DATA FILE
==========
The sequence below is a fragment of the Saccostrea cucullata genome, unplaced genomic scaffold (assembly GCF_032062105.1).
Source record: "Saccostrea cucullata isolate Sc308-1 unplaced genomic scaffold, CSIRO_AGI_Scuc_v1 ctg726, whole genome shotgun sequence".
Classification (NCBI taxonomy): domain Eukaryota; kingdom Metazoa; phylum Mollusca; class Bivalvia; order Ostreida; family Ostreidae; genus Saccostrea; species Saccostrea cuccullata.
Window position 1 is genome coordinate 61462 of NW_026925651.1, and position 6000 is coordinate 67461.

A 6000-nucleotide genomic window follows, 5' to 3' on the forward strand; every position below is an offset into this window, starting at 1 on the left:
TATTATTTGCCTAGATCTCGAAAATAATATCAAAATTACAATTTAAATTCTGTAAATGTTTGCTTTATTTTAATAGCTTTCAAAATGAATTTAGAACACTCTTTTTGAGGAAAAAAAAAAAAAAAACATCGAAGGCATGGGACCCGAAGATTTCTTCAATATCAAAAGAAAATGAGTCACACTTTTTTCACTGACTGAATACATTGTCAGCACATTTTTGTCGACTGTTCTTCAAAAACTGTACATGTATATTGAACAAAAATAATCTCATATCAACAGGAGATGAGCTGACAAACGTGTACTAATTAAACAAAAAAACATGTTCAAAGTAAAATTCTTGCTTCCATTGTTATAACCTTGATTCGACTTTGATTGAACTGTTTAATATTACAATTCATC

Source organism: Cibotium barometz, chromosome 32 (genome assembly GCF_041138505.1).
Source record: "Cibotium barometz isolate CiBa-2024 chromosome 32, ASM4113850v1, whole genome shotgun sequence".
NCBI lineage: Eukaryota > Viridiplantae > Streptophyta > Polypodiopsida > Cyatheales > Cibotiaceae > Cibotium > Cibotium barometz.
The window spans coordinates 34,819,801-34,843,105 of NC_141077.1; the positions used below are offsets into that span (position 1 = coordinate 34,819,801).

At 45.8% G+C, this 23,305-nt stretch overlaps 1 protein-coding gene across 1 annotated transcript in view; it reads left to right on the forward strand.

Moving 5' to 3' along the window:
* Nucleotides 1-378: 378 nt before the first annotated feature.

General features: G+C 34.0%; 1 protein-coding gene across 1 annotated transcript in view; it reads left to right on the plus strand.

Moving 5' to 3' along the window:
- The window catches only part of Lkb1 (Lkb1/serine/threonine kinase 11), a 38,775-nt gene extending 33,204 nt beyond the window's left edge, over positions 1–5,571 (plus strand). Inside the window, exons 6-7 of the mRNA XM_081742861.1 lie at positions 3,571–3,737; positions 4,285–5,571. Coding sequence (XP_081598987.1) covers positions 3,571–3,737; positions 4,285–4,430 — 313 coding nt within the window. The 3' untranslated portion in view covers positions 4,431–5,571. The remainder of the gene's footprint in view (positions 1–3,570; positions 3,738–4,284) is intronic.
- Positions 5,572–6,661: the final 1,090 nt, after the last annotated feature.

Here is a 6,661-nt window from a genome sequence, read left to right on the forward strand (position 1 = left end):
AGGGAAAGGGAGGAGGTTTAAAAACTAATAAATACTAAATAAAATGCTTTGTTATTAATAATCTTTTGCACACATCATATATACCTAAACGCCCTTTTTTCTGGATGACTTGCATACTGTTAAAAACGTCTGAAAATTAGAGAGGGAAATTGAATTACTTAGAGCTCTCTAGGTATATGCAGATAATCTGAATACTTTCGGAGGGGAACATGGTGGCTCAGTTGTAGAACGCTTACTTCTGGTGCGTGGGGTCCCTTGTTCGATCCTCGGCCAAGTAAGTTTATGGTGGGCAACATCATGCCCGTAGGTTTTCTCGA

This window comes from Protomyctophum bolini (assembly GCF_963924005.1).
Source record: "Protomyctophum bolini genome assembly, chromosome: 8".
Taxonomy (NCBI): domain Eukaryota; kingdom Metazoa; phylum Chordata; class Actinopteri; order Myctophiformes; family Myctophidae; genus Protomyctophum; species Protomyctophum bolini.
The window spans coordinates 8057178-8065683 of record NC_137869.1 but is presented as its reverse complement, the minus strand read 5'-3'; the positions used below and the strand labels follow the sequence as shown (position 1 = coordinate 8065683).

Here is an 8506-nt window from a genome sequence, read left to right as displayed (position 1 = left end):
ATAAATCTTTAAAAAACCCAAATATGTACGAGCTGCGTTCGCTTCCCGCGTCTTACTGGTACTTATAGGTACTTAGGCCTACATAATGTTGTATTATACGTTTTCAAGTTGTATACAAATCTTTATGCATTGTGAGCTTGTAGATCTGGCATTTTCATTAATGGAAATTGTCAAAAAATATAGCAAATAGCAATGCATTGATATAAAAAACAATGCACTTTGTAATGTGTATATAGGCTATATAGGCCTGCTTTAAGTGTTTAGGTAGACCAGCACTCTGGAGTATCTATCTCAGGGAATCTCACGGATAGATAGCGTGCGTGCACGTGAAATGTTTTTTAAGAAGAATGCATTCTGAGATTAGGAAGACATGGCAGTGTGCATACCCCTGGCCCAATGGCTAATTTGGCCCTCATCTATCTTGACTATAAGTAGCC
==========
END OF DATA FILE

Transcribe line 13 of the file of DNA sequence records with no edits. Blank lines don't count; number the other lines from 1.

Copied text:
* Nucleotides 1-378: 378 nt before the first annotated feature.